Chilli peppers have been grown in space for the first time and NASA has made the most out of their harvest by cooking “the best space tacos.”

Astronaut Meghan McArthur shared her excitement at tasting the fruit after growing 48 seeds while aboard the International Space Station for the past four months as part of an experiment.

“Friday Feasting! After the harvest, we got to taste red and green chilli. Then we filled out surveys (got to have the date). Finally, I made my best space tacos yer: fajita beef, rehydrated tomatoes and artichokes, and HATCH CHILE,” she tweeted.

The International Space Station Research Twitter account wished the crew a “Happy pepper picking day” and added that the growing the crop was part of their Plant Habitat-04 study and described it as “one of the most challenging station plant experiments to date.”

This is due to “the long germination and growing times,” according to Matt Romeyn, principal investigator for the experiment.

”The challenge is the ability to feed crews in low-Earth orbit, and then to sustain explorers during future missions beyond low-Earth orbit to destinations including the Moon, as part of the Artemis program, and eventually to Mars,” Romeyn said. “We are limited to crops that don’t need storage, or extensive processing.”

As NASA explains on their website, “Feeding crews on the Moon, and especially Mars, will be a logistical challenge.

“While crews will still rely on packaged foods from Earth, part of the challenge is that sending supplies beyond low-Earth orbit requires more propellant and longer delivery times, particularly to Mars. Packaged foods stored for long periods result in degradation of the food quality, which reduces the number of key nutrients like Vitamin C and Vitamin K.”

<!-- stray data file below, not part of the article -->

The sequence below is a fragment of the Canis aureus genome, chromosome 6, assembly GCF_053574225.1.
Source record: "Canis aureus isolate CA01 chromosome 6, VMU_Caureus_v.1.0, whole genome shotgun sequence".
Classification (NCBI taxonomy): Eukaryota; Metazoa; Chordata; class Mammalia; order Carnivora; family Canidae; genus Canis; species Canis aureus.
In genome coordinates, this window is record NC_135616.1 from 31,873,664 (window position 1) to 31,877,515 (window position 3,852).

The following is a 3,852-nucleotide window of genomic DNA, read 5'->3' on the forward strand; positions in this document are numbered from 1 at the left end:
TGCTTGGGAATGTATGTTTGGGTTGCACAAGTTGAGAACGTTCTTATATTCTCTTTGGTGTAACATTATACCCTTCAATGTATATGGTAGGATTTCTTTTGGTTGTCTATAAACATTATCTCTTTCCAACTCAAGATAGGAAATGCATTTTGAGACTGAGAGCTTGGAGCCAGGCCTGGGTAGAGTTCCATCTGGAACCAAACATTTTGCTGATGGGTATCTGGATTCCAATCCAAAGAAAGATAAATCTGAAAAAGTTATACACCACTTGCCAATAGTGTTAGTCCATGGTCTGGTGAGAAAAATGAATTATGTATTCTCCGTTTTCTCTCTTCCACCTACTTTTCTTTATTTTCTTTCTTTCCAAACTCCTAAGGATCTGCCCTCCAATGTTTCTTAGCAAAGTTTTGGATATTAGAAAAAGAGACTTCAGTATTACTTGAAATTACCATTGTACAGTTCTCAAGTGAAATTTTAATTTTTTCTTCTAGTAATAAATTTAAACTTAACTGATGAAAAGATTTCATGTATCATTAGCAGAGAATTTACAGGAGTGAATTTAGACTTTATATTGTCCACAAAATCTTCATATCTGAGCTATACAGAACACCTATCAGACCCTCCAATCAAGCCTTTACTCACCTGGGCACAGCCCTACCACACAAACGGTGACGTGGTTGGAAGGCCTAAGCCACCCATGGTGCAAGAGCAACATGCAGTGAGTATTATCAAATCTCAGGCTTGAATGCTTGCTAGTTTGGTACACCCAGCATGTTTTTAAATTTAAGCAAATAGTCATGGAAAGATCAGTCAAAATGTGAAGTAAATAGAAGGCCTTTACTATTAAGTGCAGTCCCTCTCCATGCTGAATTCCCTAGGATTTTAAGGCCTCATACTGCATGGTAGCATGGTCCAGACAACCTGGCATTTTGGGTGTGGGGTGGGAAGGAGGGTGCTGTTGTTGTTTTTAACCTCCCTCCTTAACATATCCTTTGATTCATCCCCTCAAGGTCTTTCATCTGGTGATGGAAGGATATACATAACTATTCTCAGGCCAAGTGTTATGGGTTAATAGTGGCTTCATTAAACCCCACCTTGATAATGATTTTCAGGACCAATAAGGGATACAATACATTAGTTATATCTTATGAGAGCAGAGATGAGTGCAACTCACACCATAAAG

But why peppers?

Apparently, peppers are the perfect crop to test out because they are high in Vitamin C - even higher than some citrus fruits.

Also, some space crew members may prefer spicy and seasoned food such as the chilli pepper because due to the microgravity they can lose their sense of taste and smell as a side effect of living in microgravity.

Despite the crop taking just a few months to harvest, the research process was much longer - with researches spending two year analysing over two dozen kinds of pepper from around the globe.

Some of the data PH-04 will collect includes crew feedback on flavor and texture of the peppers, along with Scoville measurements to assess the heat of the peppers grown on the space station and on the ground at Kennedy.

Though eating fresh produce is nothing new as astronauts are reported to have grown and eaten ten different vegetables in the space station since 2015.

So how did they grow?

Beforehand, researchers at Kennedy sanitized and planted the 48 pepper seeds in the science carrier, which has baked clay for roots to grow in and a controlled release fertilizer specially formulated for the peppers.

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